In April and June TP&W stocked 70,000 trout fingerlings that were raised at the Brazos River Hatchery. Roughly 20,000 went in below the Rt. 306 bridge, and 50,000 went in above. The reason for the split was the drought situation, which forced heavier stocking in the colder water areas. The good news is that many survived the summer, as evidenced by reports from our members who caught and released many at the dam and at Rio Raft.

These fish went in between 3 and 5 inches in length and are expected to grow at an inch per month until they are sexually mature, roughly at 11-12 inches, and then to grow at 1/2 inch per month. TP&W is planning to electro-fish in October to assess fingerling survival and growth rates. If you happen to catch one of these fish please retum it immediately. If possible don't lift these fish from the water; try to release them without handling by unhooking them in the water. This is the future of the fishery.

If the regulation now being formulated (see article on regulation news) is passed in 1997, fingerling stock will eventually become the primary method for restoring trout populations in the lower Guadalupe.

GRTU Scholarship By-Product: River Quality Data

This will be the first award year of the GRTU scholarship at New Braunfels High School. The scholarship is administered by Vince Weiser, a biology and environmental science teacher who also runs the Texas Watch prograrn which monitors river quality in the Sattler vicinity.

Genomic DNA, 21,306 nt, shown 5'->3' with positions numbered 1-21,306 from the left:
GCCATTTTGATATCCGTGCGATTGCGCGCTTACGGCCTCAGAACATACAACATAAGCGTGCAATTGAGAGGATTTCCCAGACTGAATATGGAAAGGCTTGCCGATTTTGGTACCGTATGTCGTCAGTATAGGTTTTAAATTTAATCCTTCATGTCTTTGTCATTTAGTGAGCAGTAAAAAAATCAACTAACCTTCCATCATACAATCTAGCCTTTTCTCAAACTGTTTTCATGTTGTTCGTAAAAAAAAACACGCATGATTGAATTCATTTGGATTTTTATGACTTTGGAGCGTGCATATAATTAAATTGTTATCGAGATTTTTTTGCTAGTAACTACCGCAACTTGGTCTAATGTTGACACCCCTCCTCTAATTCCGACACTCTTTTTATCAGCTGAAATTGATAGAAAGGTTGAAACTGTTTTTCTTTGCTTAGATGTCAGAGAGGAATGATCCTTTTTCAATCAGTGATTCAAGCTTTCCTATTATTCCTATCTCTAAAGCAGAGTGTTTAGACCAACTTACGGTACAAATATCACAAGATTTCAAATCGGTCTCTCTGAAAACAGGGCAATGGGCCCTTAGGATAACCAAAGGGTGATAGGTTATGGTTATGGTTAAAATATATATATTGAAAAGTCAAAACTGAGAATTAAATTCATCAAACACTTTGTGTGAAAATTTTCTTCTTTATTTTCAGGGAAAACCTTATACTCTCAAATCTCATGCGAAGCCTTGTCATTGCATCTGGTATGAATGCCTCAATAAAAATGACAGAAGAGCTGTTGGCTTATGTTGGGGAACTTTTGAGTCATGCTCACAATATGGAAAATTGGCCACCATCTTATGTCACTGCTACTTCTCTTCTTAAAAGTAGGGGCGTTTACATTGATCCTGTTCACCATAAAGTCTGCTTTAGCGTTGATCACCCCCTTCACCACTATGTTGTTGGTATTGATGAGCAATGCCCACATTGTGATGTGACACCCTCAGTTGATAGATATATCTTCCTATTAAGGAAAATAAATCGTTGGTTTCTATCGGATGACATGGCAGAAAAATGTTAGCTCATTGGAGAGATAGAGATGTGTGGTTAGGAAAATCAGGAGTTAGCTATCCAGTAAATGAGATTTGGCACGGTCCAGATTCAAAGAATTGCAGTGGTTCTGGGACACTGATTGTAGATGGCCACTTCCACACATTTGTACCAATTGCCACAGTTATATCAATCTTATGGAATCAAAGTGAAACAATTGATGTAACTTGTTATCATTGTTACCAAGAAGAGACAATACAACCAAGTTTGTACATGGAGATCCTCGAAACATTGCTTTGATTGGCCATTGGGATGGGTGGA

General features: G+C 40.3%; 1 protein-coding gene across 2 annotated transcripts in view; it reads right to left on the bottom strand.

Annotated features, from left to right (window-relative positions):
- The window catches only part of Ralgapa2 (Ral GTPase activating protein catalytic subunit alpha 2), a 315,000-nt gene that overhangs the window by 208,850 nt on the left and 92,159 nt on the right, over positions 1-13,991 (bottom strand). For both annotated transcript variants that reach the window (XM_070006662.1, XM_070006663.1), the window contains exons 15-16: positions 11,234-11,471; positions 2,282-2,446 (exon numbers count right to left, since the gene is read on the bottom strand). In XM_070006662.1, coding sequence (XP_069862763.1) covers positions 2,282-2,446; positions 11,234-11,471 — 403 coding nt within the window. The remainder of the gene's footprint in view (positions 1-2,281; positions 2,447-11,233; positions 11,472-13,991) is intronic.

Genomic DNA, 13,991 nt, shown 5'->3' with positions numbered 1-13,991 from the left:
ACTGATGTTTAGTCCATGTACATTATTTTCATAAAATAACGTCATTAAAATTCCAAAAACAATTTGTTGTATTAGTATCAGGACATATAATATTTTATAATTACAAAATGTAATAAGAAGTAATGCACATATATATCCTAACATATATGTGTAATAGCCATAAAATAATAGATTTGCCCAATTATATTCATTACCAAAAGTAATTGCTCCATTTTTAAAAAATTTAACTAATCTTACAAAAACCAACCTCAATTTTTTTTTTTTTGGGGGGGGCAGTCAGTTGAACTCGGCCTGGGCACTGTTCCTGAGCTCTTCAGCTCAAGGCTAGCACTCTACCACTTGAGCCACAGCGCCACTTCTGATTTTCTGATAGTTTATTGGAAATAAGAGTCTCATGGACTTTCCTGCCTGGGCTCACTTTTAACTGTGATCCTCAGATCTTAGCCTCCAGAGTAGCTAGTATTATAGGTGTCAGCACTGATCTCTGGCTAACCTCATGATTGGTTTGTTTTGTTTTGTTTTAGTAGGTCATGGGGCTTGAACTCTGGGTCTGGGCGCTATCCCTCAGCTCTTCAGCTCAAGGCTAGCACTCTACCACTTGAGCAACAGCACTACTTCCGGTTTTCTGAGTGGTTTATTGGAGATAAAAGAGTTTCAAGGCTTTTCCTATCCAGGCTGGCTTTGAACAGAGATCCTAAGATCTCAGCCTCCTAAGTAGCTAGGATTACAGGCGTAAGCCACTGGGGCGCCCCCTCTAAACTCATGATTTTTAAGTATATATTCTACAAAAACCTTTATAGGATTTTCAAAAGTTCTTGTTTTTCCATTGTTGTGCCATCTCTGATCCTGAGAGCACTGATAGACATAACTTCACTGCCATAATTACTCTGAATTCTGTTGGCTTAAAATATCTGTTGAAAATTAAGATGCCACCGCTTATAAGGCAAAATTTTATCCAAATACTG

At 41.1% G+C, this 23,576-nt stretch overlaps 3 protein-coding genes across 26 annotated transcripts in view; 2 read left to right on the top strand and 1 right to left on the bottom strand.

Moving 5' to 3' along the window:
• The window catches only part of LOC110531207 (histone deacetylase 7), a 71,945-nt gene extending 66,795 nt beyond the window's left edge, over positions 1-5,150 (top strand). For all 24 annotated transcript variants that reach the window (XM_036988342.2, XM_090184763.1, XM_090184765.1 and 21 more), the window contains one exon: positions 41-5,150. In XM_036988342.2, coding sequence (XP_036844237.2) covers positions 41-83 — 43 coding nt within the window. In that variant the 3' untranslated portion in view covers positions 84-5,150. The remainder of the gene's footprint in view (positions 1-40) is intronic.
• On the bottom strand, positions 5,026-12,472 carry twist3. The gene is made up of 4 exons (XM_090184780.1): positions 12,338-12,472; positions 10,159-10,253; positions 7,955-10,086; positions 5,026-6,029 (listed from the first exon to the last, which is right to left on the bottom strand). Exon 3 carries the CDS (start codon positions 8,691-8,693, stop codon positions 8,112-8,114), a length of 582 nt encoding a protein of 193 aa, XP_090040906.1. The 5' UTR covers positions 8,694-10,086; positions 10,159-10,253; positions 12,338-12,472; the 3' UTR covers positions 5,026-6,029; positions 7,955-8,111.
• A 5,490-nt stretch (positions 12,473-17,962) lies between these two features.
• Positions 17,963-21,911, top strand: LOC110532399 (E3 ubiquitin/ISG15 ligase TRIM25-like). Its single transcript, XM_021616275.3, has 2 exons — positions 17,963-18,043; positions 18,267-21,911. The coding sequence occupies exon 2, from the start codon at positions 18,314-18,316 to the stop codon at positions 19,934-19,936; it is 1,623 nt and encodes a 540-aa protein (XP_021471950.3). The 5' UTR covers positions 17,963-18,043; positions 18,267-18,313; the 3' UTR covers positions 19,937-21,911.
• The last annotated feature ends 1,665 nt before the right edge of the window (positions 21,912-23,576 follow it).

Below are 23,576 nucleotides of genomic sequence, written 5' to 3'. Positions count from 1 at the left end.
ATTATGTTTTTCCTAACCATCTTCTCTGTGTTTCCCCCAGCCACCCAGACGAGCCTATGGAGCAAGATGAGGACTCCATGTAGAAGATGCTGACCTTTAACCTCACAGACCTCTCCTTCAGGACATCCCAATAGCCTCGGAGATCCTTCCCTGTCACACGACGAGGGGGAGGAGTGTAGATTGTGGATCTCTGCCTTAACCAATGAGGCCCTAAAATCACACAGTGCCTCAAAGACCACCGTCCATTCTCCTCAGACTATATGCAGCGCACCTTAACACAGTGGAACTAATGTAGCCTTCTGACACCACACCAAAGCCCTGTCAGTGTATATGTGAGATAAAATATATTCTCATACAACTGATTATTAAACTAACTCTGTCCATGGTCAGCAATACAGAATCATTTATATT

Vince's students collect temperature, dissolved oxygen, pH, and numerous other water quality statistics on a regular basis. In addition to sending the data on to Texas Watch and the Guadalupe Blanco River Authority (GBRA), they share it with GRTU's summer temperature monitoring database.

The $500 GRTU scholarship will be awarded to an environmental science student with good academic skills and who has made a significant contribution to the Texas Watch river quality monitoring efforts. The winning student will be announced in April 1997. Funds for the scholarship have been donated by the Fitting Stool, a quality footwear store chain in Austin whose owners are both GRTU members and trout fishermen.

Research News